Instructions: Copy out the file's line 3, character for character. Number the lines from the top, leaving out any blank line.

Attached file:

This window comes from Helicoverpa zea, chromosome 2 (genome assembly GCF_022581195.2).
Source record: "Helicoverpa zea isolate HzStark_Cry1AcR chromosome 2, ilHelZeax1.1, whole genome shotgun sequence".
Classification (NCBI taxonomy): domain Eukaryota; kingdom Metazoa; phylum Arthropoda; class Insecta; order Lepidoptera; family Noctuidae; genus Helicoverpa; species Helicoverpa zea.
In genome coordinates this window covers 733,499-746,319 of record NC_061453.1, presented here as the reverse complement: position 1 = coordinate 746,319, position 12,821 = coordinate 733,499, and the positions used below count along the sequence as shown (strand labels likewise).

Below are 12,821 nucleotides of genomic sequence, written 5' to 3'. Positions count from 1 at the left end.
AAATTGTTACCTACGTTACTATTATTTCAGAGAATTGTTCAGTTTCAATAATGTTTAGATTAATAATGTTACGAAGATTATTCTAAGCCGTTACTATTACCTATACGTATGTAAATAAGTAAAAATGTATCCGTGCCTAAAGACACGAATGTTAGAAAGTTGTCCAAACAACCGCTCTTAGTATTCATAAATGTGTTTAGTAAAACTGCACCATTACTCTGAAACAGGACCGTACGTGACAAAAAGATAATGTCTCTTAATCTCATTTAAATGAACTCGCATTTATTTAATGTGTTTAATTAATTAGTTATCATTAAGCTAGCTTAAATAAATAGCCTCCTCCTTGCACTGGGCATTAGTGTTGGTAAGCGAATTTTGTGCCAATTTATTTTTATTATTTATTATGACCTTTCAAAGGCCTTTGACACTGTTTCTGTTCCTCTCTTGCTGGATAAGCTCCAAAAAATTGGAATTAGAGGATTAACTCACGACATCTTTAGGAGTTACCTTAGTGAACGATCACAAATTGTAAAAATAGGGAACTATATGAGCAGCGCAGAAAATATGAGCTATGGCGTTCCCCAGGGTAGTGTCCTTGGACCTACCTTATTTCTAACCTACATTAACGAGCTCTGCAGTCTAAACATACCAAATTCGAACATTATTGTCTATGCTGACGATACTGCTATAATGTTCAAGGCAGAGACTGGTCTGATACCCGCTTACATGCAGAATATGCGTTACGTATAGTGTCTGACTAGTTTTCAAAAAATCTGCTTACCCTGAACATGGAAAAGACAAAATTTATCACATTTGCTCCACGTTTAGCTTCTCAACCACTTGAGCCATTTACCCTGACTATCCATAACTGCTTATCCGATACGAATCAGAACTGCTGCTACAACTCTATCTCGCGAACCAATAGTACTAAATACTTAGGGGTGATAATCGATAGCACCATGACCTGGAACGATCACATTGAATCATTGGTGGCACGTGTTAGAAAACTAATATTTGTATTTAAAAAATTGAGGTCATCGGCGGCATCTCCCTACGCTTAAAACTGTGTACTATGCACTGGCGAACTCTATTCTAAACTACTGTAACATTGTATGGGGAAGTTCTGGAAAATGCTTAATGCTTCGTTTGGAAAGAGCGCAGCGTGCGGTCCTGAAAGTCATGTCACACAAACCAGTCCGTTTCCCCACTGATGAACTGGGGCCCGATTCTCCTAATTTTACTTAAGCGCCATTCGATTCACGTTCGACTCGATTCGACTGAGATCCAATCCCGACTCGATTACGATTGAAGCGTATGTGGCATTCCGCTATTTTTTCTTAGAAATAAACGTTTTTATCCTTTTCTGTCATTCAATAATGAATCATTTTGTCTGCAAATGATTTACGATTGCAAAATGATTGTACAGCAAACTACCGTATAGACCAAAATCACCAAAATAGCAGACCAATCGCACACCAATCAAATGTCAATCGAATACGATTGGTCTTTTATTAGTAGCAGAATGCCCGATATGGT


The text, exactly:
Classification (NCBI taxonomy): domain Eukaryota; kingdom Metazoa; phylum Arthropoda; class Insecta; order Lepidoptera; family Noctuidae; genus Helicoverpa; species Helicoverpa zea.